Прочитайте текст и выполните задание. Запишите в поле ответа цифру, соответствующую выбранному варианту ответа.

The culture shock of being an international student

For any student, moving away from home can be a bit scary. But I did not expect student life in Scotland to be all that different from my home of the Netherlands. After all, we get the same news and TV shows online. Many students find the northwest climate can affect them a lot. You may find the grayness and dampness, especially during the winter months, difficult to get used to. However, when I moved from Amsterdam to study at the University of Stirling, I began to realise that a few minor issues were catching me off balance. I was suffering a minor cultural shock.
In my first year, I quickly found out my English was not as good as I had assumed. Most of my roommates were born and raised in Scotland, and I constantly found myself having to ask people to repeat themselves. Their Scottish accents did not help and I was mispronouncing names and places all the time. I also got confused about minor cultural things. Much to my flatmates’ amusement, it took me two Christmases to figure out that mince pies are not actually filled with minced beef.
The linguistic barrier meant that public transport was tricky at first. I found the lack of information about bus prices and how and where to get tickets really surprising. It turned a simple 15-minute journey into a daunting task.
Then I had to adjust to a new social life. I was surprised by the campus culture in the UK – in the Netherlands, most universities don’t have one main campus where you can attend university, as well as live and exercise all in the same place. But here, you never have to leave campus if you don’t want to. I had to adapt to everyone being so close to each other all the time.
Parties are different here too. In the Netherlands, the less effort you put into getting ready, the better. I’d normally slip on my trusty Converse shoes, along with some clothes I could get away with wearing to class tomorrow, and wear minimal make-up. But, in my experience, partying is more formal in the UK. Your make-up needs to be flawless and your hair needs to be immaculate. You’ll preferably be wearing a dress and heels, too. I was constantly having to borrow clothes off my friends just to fit in. Parties finish early and everyone just wanders off, whereas in my country that would be the time I’d leave the house.
But it is not all early closing times and strange pastries. Social behaviours may also confuse, surprise or offend you. For example, you may find people appear cold, distant or always in a hurry. Cultures are built on deeply-embedded sets of values, norms, assumptions and beliefs. It can be surprising and sometimes distressing to find that people do not share some of your most deeply held ideas, as most of us take our core values and beliefs for granted and assume they are universally held.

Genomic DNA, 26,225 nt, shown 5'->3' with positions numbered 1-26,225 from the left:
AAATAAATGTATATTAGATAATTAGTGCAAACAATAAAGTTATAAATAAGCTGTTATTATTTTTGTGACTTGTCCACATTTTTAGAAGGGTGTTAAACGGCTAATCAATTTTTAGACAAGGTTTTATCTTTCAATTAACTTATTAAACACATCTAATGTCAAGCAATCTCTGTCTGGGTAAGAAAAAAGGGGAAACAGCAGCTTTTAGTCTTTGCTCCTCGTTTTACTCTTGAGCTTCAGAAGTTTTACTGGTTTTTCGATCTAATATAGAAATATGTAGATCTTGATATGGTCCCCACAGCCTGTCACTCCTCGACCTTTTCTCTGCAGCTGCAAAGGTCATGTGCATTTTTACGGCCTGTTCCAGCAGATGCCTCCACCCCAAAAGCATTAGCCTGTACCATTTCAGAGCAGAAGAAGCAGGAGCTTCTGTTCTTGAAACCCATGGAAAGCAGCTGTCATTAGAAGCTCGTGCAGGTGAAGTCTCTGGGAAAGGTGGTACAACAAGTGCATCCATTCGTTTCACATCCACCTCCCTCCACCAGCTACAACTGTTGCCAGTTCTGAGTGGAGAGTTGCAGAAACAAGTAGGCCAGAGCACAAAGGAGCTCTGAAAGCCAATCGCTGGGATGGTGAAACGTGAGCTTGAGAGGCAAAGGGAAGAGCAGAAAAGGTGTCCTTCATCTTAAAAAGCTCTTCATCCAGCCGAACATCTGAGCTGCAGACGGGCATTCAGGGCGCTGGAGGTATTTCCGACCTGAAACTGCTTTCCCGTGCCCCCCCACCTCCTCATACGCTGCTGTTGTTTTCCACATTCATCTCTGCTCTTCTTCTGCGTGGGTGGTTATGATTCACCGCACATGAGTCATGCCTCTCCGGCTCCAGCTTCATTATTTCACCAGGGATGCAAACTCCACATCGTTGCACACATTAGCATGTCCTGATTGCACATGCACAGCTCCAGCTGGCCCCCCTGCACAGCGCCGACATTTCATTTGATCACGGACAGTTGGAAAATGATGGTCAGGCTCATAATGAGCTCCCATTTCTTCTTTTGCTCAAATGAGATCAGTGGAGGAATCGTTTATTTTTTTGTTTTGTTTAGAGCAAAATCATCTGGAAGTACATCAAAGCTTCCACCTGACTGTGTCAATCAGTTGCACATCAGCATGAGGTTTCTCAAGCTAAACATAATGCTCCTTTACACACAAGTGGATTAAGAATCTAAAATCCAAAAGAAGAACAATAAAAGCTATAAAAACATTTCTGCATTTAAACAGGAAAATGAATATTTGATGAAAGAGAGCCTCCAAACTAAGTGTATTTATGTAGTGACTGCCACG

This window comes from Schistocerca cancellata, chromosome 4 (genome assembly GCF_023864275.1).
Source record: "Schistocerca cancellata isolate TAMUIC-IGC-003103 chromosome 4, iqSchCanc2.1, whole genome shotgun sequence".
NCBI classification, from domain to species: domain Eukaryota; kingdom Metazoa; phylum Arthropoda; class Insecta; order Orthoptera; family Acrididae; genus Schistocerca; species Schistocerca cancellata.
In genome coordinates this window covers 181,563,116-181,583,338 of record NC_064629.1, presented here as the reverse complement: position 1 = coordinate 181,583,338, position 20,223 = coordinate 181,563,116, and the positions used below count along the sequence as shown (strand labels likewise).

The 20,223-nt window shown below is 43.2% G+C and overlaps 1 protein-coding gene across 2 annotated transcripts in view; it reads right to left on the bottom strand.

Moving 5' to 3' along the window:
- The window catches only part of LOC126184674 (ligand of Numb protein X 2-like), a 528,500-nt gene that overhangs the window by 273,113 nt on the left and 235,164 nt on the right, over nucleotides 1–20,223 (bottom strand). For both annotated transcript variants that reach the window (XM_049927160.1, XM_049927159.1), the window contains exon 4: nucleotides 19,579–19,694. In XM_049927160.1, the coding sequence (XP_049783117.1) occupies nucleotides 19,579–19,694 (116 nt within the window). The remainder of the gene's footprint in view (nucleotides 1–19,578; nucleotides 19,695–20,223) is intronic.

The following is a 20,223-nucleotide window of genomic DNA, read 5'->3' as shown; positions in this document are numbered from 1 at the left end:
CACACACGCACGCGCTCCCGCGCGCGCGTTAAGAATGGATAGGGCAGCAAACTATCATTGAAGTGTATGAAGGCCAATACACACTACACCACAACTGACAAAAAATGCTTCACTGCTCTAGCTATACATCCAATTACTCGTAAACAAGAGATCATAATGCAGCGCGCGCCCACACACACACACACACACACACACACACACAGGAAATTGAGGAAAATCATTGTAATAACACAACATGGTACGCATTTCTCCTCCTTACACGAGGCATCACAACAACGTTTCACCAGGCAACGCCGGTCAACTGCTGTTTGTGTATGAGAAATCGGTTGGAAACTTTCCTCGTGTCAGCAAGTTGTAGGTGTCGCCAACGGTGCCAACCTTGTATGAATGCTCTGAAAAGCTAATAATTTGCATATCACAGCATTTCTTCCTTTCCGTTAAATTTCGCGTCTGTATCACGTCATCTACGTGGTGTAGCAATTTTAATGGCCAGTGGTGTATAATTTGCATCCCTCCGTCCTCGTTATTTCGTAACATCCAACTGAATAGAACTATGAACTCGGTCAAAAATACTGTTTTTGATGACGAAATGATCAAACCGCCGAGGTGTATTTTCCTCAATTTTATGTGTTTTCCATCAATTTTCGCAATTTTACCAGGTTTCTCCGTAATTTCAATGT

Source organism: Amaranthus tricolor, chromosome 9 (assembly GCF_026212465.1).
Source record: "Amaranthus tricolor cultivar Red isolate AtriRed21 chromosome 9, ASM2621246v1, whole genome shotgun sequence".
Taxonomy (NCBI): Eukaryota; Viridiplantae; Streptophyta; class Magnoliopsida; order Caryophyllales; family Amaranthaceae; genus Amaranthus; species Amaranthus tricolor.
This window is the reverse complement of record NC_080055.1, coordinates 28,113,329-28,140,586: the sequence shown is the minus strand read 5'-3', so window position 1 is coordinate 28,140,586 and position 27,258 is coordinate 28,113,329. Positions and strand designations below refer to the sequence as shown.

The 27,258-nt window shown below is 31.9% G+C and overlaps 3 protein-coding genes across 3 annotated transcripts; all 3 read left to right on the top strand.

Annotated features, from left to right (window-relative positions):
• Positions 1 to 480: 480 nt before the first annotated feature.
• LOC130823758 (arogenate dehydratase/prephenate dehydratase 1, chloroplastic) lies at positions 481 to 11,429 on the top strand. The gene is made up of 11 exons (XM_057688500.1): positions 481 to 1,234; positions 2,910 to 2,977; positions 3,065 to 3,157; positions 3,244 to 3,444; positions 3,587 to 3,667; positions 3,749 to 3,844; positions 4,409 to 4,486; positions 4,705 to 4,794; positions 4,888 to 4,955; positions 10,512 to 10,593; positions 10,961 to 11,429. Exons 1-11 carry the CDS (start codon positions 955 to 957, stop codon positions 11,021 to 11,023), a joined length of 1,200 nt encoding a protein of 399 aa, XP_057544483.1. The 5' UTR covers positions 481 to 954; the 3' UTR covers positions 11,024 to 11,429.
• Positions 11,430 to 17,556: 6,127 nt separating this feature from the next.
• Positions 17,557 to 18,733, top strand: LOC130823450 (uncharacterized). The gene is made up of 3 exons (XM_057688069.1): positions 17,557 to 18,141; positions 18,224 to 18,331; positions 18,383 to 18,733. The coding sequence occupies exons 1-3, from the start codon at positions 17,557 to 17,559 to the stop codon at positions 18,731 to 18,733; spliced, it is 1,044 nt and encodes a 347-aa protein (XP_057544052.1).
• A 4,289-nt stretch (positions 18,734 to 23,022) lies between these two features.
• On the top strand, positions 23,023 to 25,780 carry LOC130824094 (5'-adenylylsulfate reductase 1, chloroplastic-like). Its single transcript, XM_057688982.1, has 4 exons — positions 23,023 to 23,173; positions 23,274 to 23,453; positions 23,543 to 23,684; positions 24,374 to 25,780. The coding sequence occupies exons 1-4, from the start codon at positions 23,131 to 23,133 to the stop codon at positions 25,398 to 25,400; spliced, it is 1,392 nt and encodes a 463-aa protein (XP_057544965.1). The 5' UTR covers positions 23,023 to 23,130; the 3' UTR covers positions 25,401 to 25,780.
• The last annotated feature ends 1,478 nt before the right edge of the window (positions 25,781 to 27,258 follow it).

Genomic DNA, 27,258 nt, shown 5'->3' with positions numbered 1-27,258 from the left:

However, I have found lots of pleasant surprises in the UK too – and so have many other international students I know. My friend Agnes was taken aback by how sociable people are. She says she was shocked when complete strangers started talking to her at the bus stop. I, personally, was surprised by how smartly male students in Stirling dress compared to my home country.
Culture shock can knock your confidence in the beginning. But you are not alone in taking time to adapt, and soon you start to come to grips with all experiences. Studies suggest that taking a gap year or studying abroad can positively influence your brain to make you more outgoing and open to new ideas. Looking back, most of the ones I experienced made good stories to tell my friends.
Показать полностью
The expression “the ones” in “… most of the ones I experienced …” (paragraph 77) refers to …
  1. culture shocks
  2. studies abroad
  3. feelings about friends
  4. gap years
Это задание взято из демоварианта ФИПИ 2019

19. Задание#T919

Прочитайте приведенный ниже текст. Преобразуйте, если необходимо, слово, напечатанное заглавными буквами в скобках, так, чтобы оно грамматически соответствовало содержанию текста. Полученное слово введите в поле ответа.

The Thorn Birds

The Thorn Birds is a 1977 bestselling novel by the Australian author Colin McCullough. The story gives (WE) _______ information about life on Australian sheep stations, but it also includes a dramatic love story.
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20. Задание#T920

Прочитайте приведенный ниже текст. Преобразуйте, если необходимо, слово, напечатанное заглавными буквами в скобках, так, чтобы оно грамматически соответствовало содержанию текста. Полученное слово введите в поле ответа.

The Thorn Birds

The book (BRING)________ the writer international fame as soon as it was published.
Это задание взято из демоварианта ФИПИ 2019

21. Задание#T921

Прочитайте приведенный ниже текст. Преобразуйте, если необходимо, слово, напечатанное заглавными буквами в скобках, так, чтобы оно грамматически соответствовало содержанию текста. Полученное слово введите в поле ответа.

The Thorn Birds

In 1983 it was adapted into a TV miniseries (STAR)________ Richard Chamberlain and Rachel Ward.